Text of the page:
Could use an accurate OOB and getting the gestalt of the battle right (a fairly common and unrecognized problem) but this is my favorite of the non-TDC Market Garden games.


While I agree this is a 'gem' (and have had a copy since 1976 or 7), I also agree with Adam's comments.

One example is the way the Guards' Armoured division is depicted. 3 armoured (Sherman) battalions, the 3rd btn Irish Guards a 3-3-7 leg infantry formation, and the remaining 3 mechanised/motorised infantry battalions included as a 5-5-7 brigade. Bearing in mind on the differential CRT a 5-5-7 gives you a column shift or two compared to a 3-3-7, the 3 to 5 difference is understandable, but that is not the problem.

The problem is the Guards' Armoured was organised for combat (and formally so from late August 44) in a similar fashion to an American 'combat command' armored division, with its four (2nd Welsh Gds Cromwell armed btn is MIA) armoured battalions and 4 infantry battalions organised into 'battle groups' with combinations of armour/infantry working together.

The administrative OOB was:

5th Guards' brigade, armoured.

2nd Battalion, Grenadier Guards
1st Battalion, Coldstream Guards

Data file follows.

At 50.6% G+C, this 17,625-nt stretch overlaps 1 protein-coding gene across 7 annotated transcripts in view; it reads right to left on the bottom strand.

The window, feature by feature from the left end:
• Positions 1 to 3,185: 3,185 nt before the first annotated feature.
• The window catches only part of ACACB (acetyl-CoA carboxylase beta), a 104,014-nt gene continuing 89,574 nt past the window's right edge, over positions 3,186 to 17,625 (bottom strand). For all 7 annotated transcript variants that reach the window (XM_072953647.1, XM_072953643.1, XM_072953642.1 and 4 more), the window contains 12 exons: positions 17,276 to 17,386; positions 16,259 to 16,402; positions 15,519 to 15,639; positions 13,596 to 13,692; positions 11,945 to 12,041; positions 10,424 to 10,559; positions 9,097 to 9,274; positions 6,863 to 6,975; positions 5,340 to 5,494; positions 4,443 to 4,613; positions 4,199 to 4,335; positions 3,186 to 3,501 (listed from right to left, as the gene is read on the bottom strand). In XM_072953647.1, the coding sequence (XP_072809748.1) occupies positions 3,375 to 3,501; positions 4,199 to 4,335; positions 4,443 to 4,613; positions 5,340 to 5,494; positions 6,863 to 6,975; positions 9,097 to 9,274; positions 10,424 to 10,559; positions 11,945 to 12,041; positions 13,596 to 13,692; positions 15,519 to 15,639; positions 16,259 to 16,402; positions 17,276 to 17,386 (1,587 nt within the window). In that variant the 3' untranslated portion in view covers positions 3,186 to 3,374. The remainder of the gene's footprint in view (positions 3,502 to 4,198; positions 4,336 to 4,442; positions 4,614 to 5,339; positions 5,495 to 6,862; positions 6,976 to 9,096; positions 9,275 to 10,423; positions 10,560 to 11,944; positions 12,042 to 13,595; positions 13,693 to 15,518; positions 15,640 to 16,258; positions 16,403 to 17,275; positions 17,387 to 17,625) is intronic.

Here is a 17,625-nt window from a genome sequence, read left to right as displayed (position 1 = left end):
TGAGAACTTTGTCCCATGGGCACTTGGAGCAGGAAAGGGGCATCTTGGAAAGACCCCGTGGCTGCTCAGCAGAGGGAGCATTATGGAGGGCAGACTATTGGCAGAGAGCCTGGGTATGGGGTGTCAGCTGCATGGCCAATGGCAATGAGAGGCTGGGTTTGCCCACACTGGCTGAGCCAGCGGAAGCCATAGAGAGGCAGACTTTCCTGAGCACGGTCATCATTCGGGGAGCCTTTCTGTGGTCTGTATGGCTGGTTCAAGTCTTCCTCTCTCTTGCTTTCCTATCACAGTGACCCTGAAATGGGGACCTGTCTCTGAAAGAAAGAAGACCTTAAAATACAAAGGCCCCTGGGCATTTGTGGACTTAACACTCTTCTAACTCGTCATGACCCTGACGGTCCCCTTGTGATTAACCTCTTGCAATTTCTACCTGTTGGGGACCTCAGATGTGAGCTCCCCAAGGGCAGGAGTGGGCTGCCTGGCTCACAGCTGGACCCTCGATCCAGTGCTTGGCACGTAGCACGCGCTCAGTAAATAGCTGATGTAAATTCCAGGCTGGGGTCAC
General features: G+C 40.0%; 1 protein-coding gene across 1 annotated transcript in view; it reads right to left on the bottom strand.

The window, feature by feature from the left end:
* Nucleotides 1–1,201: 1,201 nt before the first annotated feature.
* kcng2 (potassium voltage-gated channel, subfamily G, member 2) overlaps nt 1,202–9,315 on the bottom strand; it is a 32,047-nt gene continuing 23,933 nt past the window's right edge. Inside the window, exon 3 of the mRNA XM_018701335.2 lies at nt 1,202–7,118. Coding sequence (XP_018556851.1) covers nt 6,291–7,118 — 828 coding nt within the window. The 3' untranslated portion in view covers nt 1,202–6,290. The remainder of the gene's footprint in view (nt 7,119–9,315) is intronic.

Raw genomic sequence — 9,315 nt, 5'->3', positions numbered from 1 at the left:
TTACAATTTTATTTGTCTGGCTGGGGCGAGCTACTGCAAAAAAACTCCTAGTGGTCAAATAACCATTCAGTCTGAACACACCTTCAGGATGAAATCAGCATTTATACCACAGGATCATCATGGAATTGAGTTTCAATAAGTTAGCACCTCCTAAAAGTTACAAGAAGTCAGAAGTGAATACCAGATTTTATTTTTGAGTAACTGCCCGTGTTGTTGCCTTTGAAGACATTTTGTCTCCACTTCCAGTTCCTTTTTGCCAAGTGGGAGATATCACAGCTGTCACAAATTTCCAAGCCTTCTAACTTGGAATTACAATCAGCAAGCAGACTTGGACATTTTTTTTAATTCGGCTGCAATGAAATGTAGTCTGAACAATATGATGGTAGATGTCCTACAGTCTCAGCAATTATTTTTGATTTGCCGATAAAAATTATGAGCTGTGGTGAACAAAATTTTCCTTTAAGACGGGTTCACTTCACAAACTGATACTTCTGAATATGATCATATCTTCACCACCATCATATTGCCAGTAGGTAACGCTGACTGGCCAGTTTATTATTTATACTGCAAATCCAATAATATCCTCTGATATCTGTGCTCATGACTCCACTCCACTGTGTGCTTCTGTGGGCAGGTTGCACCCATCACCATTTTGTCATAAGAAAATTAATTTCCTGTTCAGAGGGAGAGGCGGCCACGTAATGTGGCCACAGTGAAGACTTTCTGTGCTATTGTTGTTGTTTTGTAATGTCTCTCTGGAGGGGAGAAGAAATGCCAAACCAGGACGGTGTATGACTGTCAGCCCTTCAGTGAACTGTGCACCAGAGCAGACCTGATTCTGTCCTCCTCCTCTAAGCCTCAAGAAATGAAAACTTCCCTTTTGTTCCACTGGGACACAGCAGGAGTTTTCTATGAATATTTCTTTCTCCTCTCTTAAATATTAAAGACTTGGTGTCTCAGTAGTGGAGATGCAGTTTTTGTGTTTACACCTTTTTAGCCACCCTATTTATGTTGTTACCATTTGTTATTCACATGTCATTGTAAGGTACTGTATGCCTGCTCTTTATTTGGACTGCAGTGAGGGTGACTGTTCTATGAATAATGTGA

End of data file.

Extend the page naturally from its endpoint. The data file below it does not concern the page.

2nd Battalion, Irish Guards
1st Battalion, Grenadier Guards ("mechanized" Infantry)

32nd Guards' brigade, motorised infantry

5th Battalion, Coldstream Guards
3rd Battalion, Irish Guards
1st Battalion, Welsh guards

Plus the 2nd (Armoured Reconnaissance) Bn. Welsh Guards (mounted in Cromwell tanks). The 2nd Household Cavalry (armoured cars) were formally attached as official division reconnaissance element in late August, freeing up the Cromwell battalion for use as a tank unit.

The Grenadier and Irish groups formed the 5th Brigade, and the Coldstream and Welsh groups made up the 32nd brigade for operational purposes.

Given the battalion & brigade scale of the game, without increasing the number of counters, the suggestion is remove the 3 x 4-3-10s, the 3-3-7 and the 5-5-7 and replace them with 1 x 5-5-10 (the Grenadier Guards group) and 3 x 5-4-10 (the other three).